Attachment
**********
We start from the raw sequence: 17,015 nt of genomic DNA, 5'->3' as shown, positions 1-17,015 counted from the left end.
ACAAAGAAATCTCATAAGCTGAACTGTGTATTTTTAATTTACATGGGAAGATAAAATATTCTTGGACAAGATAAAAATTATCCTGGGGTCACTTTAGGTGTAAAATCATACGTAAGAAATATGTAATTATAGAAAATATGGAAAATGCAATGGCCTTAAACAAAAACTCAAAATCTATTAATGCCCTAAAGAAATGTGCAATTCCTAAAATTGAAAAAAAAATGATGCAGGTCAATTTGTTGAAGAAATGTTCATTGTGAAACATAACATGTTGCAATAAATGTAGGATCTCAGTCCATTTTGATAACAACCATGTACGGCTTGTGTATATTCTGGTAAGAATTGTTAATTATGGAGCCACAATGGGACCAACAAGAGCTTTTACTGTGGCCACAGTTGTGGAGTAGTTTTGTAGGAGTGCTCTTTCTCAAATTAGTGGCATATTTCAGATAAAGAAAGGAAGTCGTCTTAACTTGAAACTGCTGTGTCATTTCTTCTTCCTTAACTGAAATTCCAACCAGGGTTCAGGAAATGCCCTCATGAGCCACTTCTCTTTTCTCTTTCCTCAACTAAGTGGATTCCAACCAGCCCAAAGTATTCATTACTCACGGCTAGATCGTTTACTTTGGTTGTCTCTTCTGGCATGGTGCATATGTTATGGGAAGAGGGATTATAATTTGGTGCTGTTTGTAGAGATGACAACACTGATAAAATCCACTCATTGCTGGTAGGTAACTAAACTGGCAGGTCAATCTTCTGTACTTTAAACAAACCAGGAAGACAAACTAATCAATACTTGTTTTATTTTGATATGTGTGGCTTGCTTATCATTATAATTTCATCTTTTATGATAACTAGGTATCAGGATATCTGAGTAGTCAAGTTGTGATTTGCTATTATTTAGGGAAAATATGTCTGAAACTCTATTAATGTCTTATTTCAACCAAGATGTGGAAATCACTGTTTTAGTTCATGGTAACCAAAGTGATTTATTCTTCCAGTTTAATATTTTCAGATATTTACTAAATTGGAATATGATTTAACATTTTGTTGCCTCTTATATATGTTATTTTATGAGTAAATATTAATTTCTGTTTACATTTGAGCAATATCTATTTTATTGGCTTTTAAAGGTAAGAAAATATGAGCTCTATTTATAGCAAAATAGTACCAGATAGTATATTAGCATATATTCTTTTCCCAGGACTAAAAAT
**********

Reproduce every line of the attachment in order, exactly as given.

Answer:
We start from the raw sequence: 17,015 nt of genomic DNA, 5'->3' as shown, positions 1-17,015 counted from the left end.
ACAAAGAAATCTCATAAGCTGAACTGTGTATTTTTAATTTACATGGGAAGATAAAATATTCTTGGACAAGATAAAAATTATCCTGGGGTCACTTTAGGTGTAAAATCATACGTAAGAAATATGTAATTATAGAAAATATGGAAAATGCAATGGCCTTAAACAAAAACTCAAAATCTATTAATGCCCTAAAGAAATGTGCAATTCCTAAAATTGAAAAAAAAATGATGCAGGTCAATTTGTTGAAGAAATGTTCATTGTGAAACATAACATGTTGCAATAAATGTAGGATCTCAGTCCATTTTGATAACAACCATGTACGGCTTGTGTATATTCTGGTAAGAATTGTTAATTATGGAGCCACAATGGGACCAACAAGAGCTTTTACTGTGGCCACAGTTGTGGAGTAGTTTTGTAGGAGTGCTCTTTCTCAAATTAGTGGCATATTTCAGATAAAGAAAGGAAGTCGTCTTAACTTGAAACTGCTGTGTCATTTCTTCTTCCTTAACTGAAATTCCAACCAGGGTTCAGGAAATGCCCTCATGAGCCACTTCTCTTTTCTCTTTCCTCAACTAAGTGGATTCCAACCAGCCCAAAGTATTCATTACTCACGGCTAGATCGTTTACTTTGGTTGTCTCTTCTGGCATGGTGCATATGTTATGGGAAGAGGGATTATAATTTGGTGCTGTTTGTAGAGATGACAACACTGATAAAATCCACTCATTGCTGGTAGGTAACTAAACTGGCAGGTCAATCTTCTGTACTTTAAACAAACCAGGAAGACAAACTAATCAATACTTGTTTTATTTTGATATGTGTGGCTTGCTTATCATTATAATTTCATCTTTTATGATAACTAGGTATCAGGATATCTGAGTAGTCAAGTTGTGATTTGCTATTATTTAGGGAAAATATGTCTGAAACTCTATTAATGTCTTATTTCAACCAAGATGTGGAAATCACTGTTTTAGTTCATGGTAACCAAAGTGATTTATTCTTCCAGTTTAATATTTTCAGATATTTACTAAATTGGAATATGATTTAACATTTTGTTGCCTCTTATATATGTTATTTTATGAGTAAATATTAATTTCTGTTTACATTTGAGCAATATCTATTTTATTGGCTTTTAAAGGTAAGAAAATATGAGCTCTATTTATAGCAAAATAGTACCAGATAGTATATTAGCATATATTCTTTTCCCAGGACTAAAAAT